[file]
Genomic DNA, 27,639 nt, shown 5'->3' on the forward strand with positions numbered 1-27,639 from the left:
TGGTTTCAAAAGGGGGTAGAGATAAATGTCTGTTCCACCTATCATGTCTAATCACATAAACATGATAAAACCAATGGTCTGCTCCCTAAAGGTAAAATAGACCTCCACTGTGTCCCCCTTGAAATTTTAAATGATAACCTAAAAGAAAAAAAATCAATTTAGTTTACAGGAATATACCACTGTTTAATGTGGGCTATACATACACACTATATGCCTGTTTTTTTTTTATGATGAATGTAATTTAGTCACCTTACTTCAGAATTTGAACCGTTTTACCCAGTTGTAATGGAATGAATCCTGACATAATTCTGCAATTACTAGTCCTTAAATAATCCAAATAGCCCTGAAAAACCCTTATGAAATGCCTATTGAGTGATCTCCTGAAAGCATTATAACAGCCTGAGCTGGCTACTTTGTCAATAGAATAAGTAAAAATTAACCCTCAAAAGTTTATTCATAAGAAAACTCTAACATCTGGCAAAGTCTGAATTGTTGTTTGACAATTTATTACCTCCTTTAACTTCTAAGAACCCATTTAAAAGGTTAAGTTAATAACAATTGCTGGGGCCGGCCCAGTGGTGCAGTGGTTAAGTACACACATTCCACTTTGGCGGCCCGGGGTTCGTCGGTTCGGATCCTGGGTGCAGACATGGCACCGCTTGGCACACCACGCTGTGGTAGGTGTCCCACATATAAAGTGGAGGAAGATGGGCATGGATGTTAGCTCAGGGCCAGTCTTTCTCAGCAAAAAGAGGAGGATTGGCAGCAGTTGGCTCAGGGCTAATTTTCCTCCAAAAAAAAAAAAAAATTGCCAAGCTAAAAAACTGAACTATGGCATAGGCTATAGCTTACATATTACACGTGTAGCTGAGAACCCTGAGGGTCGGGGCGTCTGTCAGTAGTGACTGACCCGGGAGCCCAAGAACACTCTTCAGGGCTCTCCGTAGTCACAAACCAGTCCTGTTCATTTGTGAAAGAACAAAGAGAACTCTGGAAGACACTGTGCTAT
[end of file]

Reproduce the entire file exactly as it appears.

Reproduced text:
Genomic DNA, 27,639 nt, shown 5'->3' on the forward strand with positions numbered 1-27,639 from the left:
TGGTTTCAAAAGGGGGTAGAGATAAATGTCTGTTCCACCTATCATGTCTAATCACATAAACATGATAAAACCAATGGTCTGCTCCCTAAAGGTAAAATAGACCTCCACTGTGTCCCCCTTGAAATTTTAAATGATAACCTAAAAGAAAAAAAATCAATTTAGTTTACAGGAATATACCACTGTTTAATGTGGGCTATACATACACACTATATGCCTGTTTTTTTTTTATGATGAATGTAATTTAGTCACCTTACTTCAGAATTTGAACCGTTTTACCCAGTTGTAATGGAATGAATCCTGACATAATTCTGCAATTACTAGTCCTTAAATAATCCAAATAGCCCTGAAAAACCCTTATGAAATGCCTATTGAGTGATCTCCTGAAAGCATTATAACAGCCTGAGCTGGCTACTTTGTCAATAGAATAAGTAAAAATTAACCCTCAAAAGTTTATTCATAAGAAAACTCTAACATCTGGCAAAGTCTGAATTGTTGTTTGACAATTTATTACCTCCTTTAACTTCTAAGAACCCATTTAAAAGGTTAAGTTAATAACAATTGCTGGGGCCGGCCCAGTGGTGCAGTGGTTAAGTACACACATTCCACTTTGGCGGCCCGGGGTTCGTCGGTTCGGATCCTGGGTGCAGACATGGCACCGCTTGGCACACCACGCTGTGGTAGGTGTCCCACATATAAAGTGGAGGAAGATGGGCATGGATGTTAGCTCAGGGCCAGTCTTTCTCAGCAAAAAGAGGAGGATTGGCAGCAGTTGGCTCAGGGCTAATTTTCCTCCAAAAAAAAAAAAAAATTGCCAAGCTAAAAAACTGAACTATGGCATAGGCTATAGCTTACATATTACACGTGTAGCTGAGAACCCTGAGGGTCGGGGCGTCTGTCAGTAGTGACTGACCCGGGAGCCCAAGAACACTCTTCAGGGCTCTCCGTAGTCACAAACCAGTCCTGTTCATTTGTGAAAGAACAAAGAGAACTCTGGAAGACACTGTGCTAT